Subject: v6 (was Re: -current sendmail cancer in IPv4-only kernel)
To: None <>
From: Perry E. Metzger <>
List: current-users
Date: 05/08/2000 09:46:19
Greywolf <> writes:
> I have a serious question for the v6 pundits.  If we DON'T go to IPv6,
> we run a serious risk of actually running out of IP addresses.  Are
> we going to turn to bi-level NAT, or N-level NAT, or are we going to
> do something _sensible_?

The only thing you *can* do is N level NAT, and it doesn't work very

> I'm not clue-enabled about ipv6 currently, but I'm trying to learn it.

There is really very little to learn. Here are the differences, in a
few lines:

1) Addresses are 128 bits instead of 32 bits.
2) There is a bunch of goo that replaces most of the local link
   protocols (i.e. arp & friends) called "neighbor discovery" that
   uses IP multicast instead of depending on another "out of band"
3) In general, the last 64 bits of address are reserved for local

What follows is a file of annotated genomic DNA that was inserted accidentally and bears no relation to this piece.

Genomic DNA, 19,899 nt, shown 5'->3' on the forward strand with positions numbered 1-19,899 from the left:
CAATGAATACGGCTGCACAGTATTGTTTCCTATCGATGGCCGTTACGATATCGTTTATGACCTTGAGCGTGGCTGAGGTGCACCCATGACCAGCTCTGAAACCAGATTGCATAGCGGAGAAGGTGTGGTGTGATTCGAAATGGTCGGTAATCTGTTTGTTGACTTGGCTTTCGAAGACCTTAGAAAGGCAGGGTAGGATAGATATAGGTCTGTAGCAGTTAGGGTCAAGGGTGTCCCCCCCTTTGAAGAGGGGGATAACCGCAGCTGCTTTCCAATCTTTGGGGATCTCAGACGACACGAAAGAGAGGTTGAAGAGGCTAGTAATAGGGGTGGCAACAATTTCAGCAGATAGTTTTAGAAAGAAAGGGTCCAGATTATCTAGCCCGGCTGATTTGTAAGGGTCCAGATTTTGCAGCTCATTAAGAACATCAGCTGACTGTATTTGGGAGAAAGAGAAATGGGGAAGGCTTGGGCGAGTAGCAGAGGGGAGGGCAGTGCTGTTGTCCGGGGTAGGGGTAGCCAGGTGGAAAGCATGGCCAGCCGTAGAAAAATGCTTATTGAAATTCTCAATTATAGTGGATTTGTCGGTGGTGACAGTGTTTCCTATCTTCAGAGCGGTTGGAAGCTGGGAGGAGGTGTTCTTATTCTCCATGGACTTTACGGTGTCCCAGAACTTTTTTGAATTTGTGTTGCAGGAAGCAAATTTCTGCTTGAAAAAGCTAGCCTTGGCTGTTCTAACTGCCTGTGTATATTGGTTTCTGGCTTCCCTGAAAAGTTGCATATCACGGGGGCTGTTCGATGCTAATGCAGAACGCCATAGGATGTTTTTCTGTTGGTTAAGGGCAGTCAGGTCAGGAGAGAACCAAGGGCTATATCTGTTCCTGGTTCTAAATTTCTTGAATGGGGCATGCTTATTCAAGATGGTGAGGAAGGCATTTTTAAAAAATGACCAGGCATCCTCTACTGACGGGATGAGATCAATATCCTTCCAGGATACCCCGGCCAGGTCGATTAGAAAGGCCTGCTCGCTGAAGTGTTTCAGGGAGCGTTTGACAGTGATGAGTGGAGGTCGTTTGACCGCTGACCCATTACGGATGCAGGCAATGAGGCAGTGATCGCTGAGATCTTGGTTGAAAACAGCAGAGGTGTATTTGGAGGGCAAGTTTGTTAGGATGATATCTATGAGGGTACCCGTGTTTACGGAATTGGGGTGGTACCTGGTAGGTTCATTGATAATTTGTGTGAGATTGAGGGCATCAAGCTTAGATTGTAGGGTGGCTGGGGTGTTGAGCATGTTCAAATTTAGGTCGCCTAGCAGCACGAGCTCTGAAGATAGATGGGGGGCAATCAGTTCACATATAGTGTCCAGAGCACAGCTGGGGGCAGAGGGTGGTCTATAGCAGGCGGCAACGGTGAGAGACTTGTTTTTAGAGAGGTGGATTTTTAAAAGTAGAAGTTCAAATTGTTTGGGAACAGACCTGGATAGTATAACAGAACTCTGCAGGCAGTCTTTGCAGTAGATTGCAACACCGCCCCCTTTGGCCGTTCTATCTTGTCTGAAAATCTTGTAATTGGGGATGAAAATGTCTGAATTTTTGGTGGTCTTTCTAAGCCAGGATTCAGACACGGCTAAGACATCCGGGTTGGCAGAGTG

stateless autoconfiguration on your LAN, although I do not
   recommend actually using the stateless autoconfiguration
   facilities, having now used v6 for a while.
4) In order to allow local systems to talk for purposes like
   autoconfiguration and neighbor discovery without already having
   configured addresses, there are now "link local" addresses which
   are really just addresses guaranteed not to go off the LAN that are
   used much like MAC addresses, although technically they are v6
6) Oh, and the packet format is cleaner.

A skilled admin can learn everything they really need to know to
configure a v6 lan in the space of 20 minutes at most, and literally
*everything* there is to know about v6 in the space of a few
hours. The protocol just isn't that different. TCP is still TCP. IP is
still IP.

> What we could stand is someone like Cisco or Nortel, one o' them Big
> Gunnish type guys, to come out with routers and switches which handle
> IPv6 natively.

They do already. The latest Nortel firmware handles v6, and Cisco is
now starting to ship v6 production firmware for many of their routers.

Perry Metzger
"Ask not what your country can force other people to do for you..."